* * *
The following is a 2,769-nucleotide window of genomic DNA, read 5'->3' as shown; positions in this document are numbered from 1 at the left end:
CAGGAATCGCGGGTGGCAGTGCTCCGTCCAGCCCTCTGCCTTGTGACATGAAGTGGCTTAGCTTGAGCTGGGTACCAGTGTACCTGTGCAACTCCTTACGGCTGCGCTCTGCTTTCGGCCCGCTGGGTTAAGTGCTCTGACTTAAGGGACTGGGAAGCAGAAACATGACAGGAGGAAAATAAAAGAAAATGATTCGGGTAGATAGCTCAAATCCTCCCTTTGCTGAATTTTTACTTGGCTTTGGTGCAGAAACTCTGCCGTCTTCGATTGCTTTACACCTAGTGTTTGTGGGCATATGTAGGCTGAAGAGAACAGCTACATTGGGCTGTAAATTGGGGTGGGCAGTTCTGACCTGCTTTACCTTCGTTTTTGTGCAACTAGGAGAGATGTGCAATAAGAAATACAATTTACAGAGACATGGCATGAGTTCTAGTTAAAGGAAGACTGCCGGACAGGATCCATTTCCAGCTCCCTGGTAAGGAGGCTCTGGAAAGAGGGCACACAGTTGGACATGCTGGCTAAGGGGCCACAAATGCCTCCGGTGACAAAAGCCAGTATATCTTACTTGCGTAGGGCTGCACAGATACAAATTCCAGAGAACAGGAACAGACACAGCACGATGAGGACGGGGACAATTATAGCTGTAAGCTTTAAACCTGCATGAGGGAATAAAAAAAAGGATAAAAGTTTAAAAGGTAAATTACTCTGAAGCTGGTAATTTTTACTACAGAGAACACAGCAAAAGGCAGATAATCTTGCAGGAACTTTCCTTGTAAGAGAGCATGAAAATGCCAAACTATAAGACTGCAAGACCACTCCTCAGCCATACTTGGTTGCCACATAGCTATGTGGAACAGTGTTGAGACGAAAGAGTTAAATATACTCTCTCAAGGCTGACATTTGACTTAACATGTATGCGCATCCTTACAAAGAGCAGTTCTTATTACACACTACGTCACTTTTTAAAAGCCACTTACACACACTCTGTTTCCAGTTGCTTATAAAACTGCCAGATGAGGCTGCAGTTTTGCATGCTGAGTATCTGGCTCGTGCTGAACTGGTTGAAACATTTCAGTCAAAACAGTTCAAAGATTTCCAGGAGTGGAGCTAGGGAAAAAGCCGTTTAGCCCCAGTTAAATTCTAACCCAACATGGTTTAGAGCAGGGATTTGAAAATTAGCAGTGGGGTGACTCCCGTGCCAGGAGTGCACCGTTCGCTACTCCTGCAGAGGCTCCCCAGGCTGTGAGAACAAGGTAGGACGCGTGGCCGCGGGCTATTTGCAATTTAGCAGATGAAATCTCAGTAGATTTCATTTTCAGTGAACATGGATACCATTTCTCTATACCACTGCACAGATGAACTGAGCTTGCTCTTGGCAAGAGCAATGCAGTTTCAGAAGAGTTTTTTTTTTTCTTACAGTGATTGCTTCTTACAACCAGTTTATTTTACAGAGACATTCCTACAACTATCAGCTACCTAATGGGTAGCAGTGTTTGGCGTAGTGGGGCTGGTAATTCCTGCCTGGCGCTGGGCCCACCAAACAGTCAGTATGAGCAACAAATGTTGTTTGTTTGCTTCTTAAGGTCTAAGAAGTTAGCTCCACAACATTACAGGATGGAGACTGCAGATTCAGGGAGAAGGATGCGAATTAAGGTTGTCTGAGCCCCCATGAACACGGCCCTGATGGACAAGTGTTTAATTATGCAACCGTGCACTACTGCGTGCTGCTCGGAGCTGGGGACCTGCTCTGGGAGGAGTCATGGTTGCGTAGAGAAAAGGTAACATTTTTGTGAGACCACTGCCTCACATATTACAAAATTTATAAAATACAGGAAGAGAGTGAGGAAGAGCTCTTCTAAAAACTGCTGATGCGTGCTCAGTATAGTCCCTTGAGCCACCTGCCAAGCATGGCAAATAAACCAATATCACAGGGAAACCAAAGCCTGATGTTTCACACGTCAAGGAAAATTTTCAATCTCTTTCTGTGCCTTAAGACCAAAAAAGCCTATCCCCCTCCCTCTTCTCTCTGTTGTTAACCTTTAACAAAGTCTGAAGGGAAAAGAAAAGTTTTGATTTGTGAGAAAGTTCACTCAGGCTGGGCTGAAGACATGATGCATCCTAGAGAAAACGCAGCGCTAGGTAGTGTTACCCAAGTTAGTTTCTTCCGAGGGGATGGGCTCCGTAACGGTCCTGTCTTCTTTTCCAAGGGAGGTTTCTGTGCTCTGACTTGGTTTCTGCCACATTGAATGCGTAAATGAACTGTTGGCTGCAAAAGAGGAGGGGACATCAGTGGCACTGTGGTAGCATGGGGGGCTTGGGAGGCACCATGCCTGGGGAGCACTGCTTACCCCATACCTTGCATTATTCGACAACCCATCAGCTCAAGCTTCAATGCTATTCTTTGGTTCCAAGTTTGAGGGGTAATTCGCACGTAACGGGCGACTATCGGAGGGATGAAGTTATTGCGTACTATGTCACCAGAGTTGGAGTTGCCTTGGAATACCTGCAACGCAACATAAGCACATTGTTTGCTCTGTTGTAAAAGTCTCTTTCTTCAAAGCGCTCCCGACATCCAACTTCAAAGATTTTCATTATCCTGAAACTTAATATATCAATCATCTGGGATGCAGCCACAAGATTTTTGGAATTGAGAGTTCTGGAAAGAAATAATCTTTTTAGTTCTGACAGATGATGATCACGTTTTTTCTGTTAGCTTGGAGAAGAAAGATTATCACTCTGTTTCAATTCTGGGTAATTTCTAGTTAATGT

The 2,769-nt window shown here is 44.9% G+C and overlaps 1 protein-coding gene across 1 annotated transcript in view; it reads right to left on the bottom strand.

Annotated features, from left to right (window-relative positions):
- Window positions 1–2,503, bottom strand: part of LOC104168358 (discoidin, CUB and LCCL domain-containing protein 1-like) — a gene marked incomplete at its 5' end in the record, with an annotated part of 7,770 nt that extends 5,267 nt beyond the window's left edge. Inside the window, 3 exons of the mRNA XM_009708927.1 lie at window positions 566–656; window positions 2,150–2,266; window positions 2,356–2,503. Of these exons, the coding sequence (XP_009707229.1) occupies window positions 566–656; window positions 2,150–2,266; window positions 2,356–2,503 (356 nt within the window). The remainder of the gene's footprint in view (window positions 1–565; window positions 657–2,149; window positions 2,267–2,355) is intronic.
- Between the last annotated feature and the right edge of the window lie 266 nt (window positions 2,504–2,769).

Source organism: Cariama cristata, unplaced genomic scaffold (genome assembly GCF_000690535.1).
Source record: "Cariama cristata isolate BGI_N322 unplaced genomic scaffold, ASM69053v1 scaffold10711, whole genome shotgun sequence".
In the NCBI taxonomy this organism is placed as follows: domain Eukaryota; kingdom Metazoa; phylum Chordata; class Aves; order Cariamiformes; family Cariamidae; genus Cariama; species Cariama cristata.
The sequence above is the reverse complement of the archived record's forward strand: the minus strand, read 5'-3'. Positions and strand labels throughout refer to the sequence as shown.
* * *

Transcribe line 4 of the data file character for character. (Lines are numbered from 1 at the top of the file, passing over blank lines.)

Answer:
Annotated features, from left to right (window-relative positions):